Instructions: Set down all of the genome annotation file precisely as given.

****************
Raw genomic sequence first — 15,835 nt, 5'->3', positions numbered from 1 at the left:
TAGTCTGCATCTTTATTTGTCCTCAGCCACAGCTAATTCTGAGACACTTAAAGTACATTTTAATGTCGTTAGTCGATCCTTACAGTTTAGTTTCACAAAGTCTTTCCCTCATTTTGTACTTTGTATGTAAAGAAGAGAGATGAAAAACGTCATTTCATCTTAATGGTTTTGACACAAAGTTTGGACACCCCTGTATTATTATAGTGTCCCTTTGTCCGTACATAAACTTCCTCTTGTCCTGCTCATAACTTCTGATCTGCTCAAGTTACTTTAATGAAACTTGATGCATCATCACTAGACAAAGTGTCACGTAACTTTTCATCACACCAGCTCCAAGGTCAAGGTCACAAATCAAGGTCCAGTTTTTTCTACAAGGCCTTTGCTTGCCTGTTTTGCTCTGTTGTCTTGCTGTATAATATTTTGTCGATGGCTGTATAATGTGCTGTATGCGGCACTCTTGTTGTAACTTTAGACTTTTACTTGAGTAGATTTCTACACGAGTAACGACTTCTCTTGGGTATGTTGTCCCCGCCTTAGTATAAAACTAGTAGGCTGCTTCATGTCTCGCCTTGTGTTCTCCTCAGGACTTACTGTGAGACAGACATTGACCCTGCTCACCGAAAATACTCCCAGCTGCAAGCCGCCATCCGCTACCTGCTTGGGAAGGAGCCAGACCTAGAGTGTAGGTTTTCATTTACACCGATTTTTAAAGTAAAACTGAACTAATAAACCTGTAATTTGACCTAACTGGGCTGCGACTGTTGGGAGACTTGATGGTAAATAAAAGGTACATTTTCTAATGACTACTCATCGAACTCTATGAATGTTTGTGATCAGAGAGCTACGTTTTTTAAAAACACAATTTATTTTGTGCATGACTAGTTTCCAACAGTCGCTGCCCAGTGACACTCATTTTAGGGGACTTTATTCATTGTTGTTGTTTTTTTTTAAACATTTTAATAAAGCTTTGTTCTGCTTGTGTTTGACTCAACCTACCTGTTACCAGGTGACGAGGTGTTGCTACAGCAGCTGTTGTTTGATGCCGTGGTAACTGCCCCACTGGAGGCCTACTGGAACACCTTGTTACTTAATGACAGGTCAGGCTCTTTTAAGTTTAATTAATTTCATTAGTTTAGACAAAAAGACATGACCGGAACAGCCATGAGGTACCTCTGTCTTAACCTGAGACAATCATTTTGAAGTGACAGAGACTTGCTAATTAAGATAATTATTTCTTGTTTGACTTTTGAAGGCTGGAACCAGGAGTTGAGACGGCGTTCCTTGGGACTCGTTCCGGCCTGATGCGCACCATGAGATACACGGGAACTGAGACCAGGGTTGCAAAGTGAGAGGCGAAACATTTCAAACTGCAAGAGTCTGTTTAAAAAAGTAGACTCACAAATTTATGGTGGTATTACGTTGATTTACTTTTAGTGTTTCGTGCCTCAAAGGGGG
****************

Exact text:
Raw genomic sequence first — 15,835 nt, 5'->3', positions numbered from 1 at the left:
TAGTCTGCATCTTTATTTGTCCTCAGCCACAGCTAATTCTGAGACACTTAAAGTACATTTTAATGTCGTTAGTCGATCCTTACAGTTTAGTTTCACAAAGTCTTTCCCTCATTTTGTACTTTGTATGTAAAGAAGAGAGATGAAAAACGTCATTTCATCTTAATGGTTTTGACACAAAGTTTGGACACCCCTGTATTATTATAGTGTCCCTTTGTCCGTACATAAACTTCCTCTTGTCCTGCTCATAACTTCTGATCTGCTCAAGTTACTTTAATGAAACTTGATGCATCATCACTAGACAAAGTGTCACGTAACTTTTCATCACACCAGCTCCAAGGTCAAGGTCACAAATCAAGGTCCAGTTTTTTCTACAAGGCCTTTGCTTGCCTGTTTTGCTCTGTTGTCTTGCTGTATAATATTTTGTCGATGGCTGTATAATGTGCTGTATGCGGCACTCTTGTTGTAACTTTAGACTTTTACTTGAGTAGATTTCTACACGAGTAACGACTTCTCTTGGGTATGTTGTCCCCGCCTTAGTATAAAACTAGTAGGCTGCTTCATGTCTCGCCTTGTGTTCTCCTCAGGACTTACTGTGAGACAGACATTGACCCTGCTCACCGAAAATACTCCCAGCTGCAAGCCGCCATCCGCTACCTGCTTGGGAAGGAGCCAGACCTAGAGTGTAGGTTTTCATTTACACCGATTTTTAAAGTAAAACTGAACTAATAAACCTGTAATTTGACCTAACTGGGCTGCGACTGTTGGGAGACTTGATGGTAAATAAAAGGTACATTTTCTAATGACTACTCATCGAACTCTATGAATGTTTGTGATCAGAGAGCTACGTTTTTTAAAAACACAATTTATTTTGTGCATGACTAGTTTCCAACAGTCGCTGCCCAGTGACACTCATTTTAGGGGACTTTATTCATTGTTGTTGTTTTTTTTTAAACATTTTAATAAAGCTTTGTTCTGCTTGTGTTTGACTCAACCTACCTGTTACCAGGTGACGAGGTGTTGCTACAGCAGCTGTTGTTTGATGCCGTGGTAACTGCCCCACTGGAGGCCTACTGGAACACCTTGTTACTTAATGACAGGTCAGGCTCTTTTAAGTTTAATTAATTTCATTAGTTTAGACAAAAAGACATGACCGGAACAGCCATGAGGTACCTCTGTCTTAACCTGAGACAATCATTTTGAAGTGACAGAGACTTGCTAATTAAGATAATTATTTCTTGTTTGACTTTTGAAGGCTGGAACCAGGAGTTGAGACGGCGTTCCTTGGGACTCGTTCCGGCCTGATGCGCACCATGAGATACACGGGAACTGAGACCAGGGTTGCAAAGTGAGAGGCGAAACATTTCAAACTGCAAGAGTCTGTTTAAAAAAGTAGACTCACAAATTTATGGTGGTATTACGTTGATTTACTTTTAGTGTTTCGTGCCTCAAAGGGGG